Francis Liardet: Professional Recollections on Points of Seamanship, Discipline, &c., 1849.

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On accidents to the helm.

Should the tiller break, the rudder should immediately be chocked, and the ship hove-to, until the tiller is replaced. As in all vessels of war there is a place for shipping the spare tiller on the deck above, it would be better at once to ship the spare tiller on that deck, and not to lose time in getting out the stump of the broken tiller. The pare tiller being always kept on the main-deck, proves how much the general opinion is in favour of steering the ship in the main-deck, until you have fine weather to ship it in its proper place. Whatever serious accident may happen to the helm, it will be advisable to heave the ship to as soon as possible, as these accidents to the helm are most likely to take place in blowing weather. If scudding, it will require the most skilful management of the sails to bring the ship gradually to the wind, for, if you broach-to suddenly, you are in danger of losing your masts, and stand a chance of a clean sweep of the sea: but once hove-to the ship will be more easy than in any other position. As ships are now generally supplied with the material for making a spare rudder, much of the facility for making and shipping it will depend on the ship being well hove-to. It has often occurred to me, that a sea-anchor might be used with great advantage while shipping a new rudder, from the men being enabled to work more securely over the stern; and if the ship were found to pitch too much from lying head to wind, some head-sails flat aback, or a spring on the cable from the stern, would easily place her in a more favorable position.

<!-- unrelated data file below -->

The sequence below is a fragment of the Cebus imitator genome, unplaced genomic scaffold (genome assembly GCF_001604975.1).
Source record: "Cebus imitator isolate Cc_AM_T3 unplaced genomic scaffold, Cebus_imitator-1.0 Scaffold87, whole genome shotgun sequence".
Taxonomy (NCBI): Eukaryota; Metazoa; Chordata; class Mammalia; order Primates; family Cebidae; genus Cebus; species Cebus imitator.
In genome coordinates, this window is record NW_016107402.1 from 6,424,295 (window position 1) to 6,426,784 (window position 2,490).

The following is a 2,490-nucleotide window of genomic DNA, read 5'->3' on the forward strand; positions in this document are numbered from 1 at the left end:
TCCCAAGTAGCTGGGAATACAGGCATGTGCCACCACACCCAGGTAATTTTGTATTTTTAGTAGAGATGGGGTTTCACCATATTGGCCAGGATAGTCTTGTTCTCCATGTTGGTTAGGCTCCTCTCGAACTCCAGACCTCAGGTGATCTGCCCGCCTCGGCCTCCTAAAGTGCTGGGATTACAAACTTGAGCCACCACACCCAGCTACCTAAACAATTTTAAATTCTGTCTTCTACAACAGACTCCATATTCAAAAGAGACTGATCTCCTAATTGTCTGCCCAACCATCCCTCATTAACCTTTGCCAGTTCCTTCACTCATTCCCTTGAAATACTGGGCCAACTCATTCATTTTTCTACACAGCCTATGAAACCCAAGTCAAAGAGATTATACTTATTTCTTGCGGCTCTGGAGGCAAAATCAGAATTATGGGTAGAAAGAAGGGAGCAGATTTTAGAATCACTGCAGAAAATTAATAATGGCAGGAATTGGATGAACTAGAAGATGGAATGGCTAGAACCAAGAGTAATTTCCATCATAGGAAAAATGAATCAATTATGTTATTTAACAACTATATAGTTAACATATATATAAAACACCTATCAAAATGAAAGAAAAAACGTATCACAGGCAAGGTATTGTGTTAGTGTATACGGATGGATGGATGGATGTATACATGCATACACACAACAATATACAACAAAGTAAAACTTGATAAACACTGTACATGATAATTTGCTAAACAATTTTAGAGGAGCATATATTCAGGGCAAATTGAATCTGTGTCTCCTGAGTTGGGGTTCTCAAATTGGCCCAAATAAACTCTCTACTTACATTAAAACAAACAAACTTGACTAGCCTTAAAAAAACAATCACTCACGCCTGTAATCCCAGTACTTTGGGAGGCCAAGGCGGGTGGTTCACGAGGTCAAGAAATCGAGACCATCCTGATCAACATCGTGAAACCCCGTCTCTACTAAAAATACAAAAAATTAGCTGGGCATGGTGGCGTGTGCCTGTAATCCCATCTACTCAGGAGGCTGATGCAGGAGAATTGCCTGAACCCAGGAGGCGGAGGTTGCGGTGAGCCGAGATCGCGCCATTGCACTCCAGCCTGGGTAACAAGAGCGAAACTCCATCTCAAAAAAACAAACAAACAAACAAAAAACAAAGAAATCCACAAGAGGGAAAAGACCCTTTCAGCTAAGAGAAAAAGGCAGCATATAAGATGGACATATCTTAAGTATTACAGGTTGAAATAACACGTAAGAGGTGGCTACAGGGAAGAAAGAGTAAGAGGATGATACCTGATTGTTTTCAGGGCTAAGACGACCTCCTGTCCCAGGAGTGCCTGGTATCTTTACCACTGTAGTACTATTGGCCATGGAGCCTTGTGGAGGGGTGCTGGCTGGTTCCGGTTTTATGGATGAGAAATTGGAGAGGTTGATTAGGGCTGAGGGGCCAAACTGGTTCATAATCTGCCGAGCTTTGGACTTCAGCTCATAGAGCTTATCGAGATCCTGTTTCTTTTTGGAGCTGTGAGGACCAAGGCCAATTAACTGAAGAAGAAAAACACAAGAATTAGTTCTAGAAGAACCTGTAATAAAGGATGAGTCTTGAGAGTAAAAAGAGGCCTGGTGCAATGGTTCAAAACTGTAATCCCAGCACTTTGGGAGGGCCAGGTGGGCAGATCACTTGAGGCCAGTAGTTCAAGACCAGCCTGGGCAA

Francis Liardet: Professional Recollections on Points of Seamanship, Discipline, &c.
William Woodward, Portsea, 1849. 8vo, frontisp., (6), x, 319 pp, 1 col. plate of signals.

Transcribed by Lars Bruzelius

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Copyright © 1998 Lars Bruzelius.